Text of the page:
Today, ReliefWeb released a public REST API that provides access to over 545,000 reports, maps, and job listings relating to humanitarian crises and response. This data, previously only available on the ReliefWeb.int website, is now open for easy use in other websites, apps, and research projects.
ReliefWeb is the go-to source for humanitarian information within the United Nations. We worked with ReliefWeb and the team at Phase2 on the API that will make decades of humanitarian data open in machine-readable formats.
Data when it matters
In a crisis, speed and accessibility of information are critical. The ReliefWeb API allows responders, journalists, and policymakers to access vetted, authoritative data when they need it, in a standard format (JSON). It’s built on an Elasticsearch datastore and has put a focus on speed. Providing open, fast, and programmatic access to humanitarian content can lead to better understanding of crises and can drive innovation.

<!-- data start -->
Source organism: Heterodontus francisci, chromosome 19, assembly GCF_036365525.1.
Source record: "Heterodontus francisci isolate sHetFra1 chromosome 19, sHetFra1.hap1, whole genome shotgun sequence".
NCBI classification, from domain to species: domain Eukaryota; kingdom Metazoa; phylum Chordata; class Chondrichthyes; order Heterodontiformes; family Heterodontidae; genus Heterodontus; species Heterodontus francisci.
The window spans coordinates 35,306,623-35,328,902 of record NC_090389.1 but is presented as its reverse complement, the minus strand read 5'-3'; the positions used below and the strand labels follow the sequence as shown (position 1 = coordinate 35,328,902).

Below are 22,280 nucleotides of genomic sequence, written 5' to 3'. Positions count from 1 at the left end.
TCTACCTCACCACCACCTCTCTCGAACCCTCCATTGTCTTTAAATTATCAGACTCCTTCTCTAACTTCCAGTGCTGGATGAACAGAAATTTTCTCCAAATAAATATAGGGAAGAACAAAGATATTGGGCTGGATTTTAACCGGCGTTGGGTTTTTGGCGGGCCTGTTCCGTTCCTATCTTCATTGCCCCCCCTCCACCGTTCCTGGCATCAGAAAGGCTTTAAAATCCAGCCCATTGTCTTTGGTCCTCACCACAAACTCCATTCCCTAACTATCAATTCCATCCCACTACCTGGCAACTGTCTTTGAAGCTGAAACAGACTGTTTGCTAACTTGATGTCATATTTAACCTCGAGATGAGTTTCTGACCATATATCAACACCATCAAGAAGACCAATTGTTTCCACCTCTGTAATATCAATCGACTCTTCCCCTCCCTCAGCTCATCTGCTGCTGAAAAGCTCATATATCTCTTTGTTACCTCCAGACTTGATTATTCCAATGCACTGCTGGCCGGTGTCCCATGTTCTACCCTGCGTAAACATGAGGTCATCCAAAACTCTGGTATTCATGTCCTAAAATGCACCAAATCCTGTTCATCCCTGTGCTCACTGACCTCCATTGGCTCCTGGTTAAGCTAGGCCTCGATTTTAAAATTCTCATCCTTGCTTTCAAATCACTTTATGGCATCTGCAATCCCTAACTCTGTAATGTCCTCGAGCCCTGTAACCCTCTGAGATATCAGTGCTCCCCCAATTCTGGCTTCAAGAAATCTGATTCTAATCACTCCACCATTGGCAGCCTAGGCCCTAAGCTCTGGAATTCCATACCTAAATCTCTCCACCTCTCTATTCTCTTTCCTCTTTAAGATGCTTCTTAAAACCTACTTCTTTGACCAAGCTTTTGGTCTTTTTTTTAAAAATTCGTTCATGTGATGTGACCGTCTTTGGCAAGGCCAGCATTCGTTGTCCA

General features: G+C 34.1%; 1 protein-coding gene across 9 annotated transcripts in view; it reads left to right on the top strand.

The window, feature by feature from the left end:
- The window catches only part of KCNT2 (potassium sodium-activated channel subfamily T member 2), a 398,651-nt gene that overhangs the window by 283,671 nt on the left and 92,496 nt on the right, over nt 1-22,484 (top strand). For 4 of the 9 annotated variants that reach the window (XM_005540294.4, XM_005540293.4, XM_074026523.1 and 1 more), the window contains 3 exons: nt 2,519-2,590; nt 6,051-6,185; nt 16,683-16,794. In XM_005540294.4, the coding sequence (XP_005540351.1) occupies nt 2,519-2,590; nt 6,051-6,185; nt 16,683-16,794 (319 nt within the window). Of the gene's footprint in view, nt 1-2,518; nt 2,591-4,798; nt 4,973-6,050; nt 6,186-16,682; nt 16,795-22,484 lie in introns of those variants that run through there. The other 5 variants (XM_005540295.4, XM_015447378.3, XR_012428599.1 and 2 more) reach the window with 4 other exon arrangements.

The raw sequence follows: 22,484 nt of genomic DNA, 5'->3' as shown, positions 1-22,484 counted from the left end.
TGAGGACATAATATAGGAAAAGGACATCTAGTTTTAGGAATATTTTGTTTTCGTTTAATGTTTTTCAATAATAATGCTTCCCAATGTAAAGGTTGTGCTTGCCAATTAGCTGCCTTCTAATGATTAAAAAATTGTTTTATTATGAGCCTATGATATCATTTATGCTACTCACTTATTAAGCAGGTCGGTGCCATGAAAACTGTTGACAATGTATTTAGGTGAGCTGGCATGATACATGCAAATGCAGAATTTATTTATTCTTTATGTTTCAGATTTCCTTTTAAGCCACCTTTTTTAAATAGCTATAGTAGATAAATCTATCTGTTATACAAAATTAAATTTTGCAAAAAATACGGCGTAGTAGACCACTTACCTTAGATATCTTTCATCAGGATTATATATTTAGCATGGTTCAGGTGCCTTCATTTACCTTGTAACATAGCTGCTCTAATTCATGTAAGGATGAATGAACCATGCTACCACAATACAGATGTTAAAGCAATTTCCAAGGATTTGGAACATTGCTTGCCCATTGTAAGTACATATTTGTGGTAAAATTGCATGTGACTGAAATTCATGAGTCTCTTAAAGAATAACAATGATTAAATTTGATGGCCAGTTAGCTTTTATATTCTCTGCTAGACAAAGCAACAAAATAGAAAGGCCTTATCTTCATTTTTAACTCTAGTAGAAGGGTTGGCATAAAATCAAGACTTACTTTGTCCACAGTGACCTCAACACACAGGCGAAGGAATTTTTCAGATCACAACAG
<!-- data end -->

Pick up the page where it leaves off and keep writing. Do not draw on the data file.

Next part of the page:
Open data will allow the development of tools that make official reports on disaster response more useful. The API already powers ReliefWeb’s mobile app and it will make it easier to combine official data with data from other sources.
What’s to come
As we blogged last week, we are building an application that utilizes the ReliefWeb API to combine official disaster reports with other data sources. A simple Twitter server provides filtered disaster-related tweets in combination with ReliefWeb reports and data.
We’re excited to launch with ReliefWeb and Phase2 today. To get started building on this data, explore the developer docs and check out Phase2’s post on the API application details. For an example of the new API in action, look for a public repo with live tracking the ebola epidemic in Guinea.